Related: Best Rewards Credit Cards
You’re Comfortable Paying an Annual Fee
Most travel credit cards charge an annual fee. However, this is how you can access enhanced redemption options and several built-in perks.
There are no annual fee travel credit cards available too. However, you may not earn as many points on purchases and have fewer card benefits.
Want a Large Signup Bonus
Travel credit cards are more likely to offer a higher signup bonus than cash back credit cards.
In most cases, new cardmember bonuses are worth between $500 and $1,000 if you can spend at least $3,000 in 3 months.
What about cash back cards? The best bonuses offer $200 cash back with a $500 minimum spending in the first 3 months.
Related: The Best Credit Card Offers
Travel credit cards are worth it if you want to earn travel miles and regularly use travel benefits. However, you will need to make sure you can get more value from the points/miles and built-in perks than the annual fee. A cash back credit card can be a better option despite these cards not being as exciting.
- Chase Freedom Unlimited vs Chase Sapphire Preferred
- Citi Custom Cash Card Review (5% Back, Signup Bonus)
- Best Credit Cards With Roadside Assistance Protection Benefits
Chase Sapphire Preferred® Card
- Our best offer ever! Earn 100,000 bonus points after you spend $4,000 on purchases in the first 3 months from account opening. That's $1,250 when you redeem through Chase Ultimate Rewards®.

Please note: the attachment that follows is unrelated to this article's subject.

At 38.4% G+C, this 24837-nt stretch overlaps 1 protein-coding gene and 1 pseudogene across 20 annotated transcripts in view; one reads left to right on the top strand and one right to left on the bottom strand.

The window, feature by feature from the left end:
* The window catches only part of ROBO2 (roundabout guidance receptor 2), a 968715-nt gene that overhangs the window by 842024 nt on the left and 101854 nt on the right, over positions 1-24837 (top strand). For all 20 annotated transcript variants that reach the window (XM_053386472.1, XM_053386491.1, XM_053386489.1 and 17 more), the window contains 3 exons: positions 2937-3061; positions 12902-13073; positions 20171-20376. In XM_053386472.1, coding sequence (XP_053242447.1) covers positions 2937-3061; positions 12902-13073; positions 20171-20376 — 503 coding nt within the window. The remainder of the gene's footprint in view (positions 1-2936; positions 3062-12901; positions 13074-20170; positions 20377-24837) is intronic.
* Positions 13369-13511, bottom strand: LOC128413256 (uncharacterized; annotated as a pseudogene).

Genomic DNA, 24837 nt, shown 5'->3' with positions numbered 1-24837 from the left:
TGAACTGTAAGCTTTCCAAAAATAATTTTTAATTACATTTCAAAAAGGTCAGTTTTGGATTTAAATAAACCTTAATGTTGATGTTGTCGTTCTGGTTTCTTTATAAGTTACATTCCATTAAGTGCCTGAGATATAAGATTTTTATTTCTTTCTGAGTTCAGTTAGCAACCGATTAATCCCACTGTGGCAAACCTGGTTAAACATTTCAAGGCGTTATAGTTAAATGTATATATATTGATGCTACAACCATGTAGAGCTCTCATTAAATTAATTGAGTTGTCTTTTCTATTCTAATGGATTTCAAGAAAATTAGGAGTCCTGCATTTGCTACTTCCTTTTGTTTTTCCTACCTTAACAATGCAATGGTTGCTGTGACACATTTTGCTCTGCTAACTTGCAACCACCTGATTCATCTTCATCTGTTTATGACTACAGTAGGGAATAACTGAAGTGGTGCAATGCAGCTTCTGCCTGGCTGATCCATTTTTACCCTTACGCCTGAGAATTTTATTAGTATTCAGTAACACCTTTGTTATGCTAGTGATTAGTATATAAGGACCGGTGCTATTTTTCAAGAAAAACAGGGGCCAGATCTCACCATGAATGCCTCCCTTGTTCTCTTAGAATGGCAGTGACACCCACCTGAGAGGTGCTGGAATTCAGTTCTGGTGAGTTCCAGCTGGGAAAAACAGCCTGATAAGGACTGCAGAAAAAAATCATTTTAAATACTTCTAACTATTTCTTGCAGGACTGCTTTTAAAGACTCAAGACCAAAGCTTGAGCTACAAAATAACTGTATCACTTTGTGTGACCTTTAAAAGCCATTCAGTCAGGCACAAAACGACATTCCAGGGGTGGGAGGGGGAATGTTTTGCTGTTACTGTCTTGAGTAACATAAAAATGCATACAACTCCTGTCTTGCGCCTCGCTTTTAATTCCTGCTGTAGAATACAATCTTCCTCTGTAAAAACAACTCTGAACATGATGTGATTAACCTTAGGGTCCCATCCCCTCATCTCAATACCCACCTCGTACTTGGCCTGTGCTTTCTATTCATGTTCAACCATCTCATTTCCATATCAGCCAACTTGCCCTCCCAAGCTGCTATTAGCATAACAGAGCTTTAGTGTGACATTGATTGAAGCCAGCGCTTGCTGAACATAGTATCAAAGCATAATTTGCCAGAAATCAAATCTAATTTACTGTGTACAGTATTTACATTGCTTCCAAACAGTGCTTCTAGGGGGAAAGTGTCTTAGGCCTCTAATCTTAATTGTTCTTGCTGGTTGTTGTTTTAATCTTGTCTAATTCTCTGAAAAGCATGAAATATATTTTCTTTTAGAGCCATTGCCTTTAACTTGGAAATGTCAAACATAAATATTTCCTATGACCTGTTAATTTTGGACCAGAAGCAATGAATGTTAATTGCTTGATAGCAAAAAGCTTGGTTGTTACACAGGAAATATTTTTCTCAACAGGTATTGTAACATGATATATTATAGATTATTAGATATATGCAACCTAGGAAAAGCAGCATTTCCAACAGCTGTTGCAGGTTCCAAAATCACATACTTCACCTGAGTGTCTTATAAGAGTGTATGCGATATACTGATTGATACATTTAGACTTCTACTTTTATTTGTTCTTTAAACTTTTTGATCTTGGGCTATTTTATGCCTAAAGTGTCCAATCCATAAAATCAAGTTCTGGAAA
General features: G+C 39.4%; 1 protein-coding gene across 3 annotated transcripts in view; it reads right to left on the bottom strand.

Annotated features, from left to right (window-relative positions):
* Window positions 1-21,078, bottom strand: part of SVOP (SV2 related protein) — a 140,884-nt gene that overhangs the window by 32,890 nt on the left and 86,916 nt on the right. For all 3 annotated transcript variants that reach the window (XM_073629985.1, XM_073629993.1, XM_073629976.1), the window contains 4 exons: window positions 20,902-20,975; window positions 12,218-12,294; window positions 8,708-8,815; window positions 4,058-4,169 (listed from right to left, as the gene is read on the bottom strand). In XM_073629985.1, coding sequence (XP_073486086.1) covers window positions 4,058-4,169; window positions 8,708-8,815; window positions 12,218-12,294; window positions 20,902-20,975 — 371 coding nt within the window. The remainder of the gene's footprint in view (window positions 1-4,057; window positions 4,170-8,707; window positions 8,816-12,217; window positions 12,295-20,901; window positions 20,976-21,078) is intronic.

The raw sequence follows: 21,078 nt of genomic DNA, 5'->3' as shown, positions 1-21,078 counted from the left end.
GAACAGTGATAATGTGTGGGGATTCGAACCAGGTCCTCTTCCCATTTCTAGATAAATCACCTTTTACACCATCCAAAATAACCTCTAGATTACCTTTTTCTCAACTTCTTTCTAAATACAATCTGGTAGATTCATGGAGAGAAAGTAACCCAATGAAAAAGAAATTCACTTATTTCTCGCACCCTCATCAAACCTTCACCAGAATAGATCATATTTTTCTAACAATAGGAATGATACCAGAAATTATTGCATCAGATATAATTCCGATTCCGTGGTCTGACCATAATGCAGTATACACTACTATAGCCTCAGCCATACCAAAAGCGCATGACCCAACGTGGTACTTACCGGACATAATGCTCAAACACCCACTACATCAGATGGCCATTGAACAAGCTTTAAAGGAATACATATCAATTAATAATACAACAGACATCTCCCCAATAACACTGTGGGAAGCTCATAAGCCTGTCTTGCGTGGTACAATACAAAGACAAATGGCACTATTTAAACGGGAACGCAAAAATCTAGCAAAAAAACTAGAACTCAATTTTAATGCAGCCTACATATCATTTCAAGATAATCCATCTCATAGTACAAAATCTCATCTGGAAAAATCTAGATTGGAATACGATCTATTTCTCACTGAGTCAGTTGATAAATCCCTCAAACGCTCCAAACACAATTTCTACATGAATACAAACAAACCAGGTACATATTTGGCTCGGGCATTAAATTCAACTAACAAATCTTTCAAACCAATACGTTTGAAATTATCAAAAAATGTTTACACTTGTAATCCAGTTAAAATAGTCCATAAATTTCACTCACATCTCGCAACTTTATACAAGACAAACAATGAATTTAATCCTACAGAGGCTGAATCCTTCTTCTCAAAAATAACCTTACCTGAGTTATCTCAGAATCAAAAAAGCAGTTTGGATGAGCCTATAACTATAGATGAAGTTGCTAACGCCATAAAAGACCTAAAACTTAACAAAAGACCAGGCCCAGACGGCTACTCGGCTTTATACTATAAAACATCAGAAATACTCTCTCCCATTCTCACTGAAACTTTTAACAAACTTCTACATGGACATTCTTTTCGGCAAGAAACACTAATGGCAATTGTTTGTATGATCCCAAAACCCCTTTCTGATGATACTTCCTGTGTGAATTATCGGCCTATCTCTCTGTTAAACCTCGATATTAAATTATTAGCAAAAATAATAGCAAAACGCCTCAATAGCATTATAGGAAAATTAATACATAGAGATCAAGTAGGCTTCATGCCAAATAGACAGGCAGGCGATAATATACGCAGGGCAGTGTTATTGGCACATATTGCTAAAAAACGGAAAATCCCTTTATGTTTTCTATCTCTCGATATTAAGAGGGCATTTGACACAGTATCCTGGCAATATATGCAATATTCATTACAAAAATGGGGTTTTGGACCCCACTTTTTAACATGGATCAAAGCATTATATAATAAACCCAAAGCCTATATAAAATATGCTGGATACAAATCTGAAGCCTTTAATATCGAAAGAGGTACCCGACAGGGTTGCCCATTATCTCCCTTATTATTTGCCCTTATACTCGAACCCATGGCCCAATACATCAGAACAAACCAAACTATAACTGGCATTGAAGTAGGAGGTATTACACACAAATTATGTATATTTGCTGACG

- Enjoy new benefits such as a $50 annual Ultimate Rewards Hotel Credit, 5X points on travel purchased through Chase Ultimate Rewards®, 3X points on dining and 2X points on all other travel purchases, plus more.
- Get 25% more value when you redeem for airfare, hotels, car rentals and cruises through Chase Ultimate Rewards®. For example, 100,000 points are worth $1,250 toward travel.
- With Pay Yourself Back℠, your points are worth 25% more during the current offer when you redeem them for statement credits against existing purchases in select, rotating categories.
- Get unlimited deliveries with a $0 delivery fee and reduced service fees on eligible orders over $12 for a minimum of one year with DashPass, DoorDash's subscription service. Activate by 12/31/21.
- Count on Trip Cancellation/Interruption Insurance, Auto Rental Collision Damage Waiver, Lost Luggage Insurance and more.
- Get up to $60 back on an eligible Peloton Digital or All-Access Membership through 12/31/2021, and get full access to their workout library through the Peloton app, including cardio, running, strength, yoga, and more. Take classes using a phone, tablet, or TV. No fitness equipment is required.
The comments on this page are not provided, reviewed, or otherwise approved by the bank advertiser. It is not the bank advertiser's responsibility to ensure all posts and/or questions are answered. Editorial Note: The editorial content on this page is not provided by any bank, credit card issuer, airlines or hotel chain, and has not been reviewed, approved or otherwise endorsed by any of these entities.
Editorial Note: The editorial content on this page is not provided by any bank, credit card issuer, airlines or hotel chain, and has not been reviewed, approved or otherwise endorsed by any of these entities.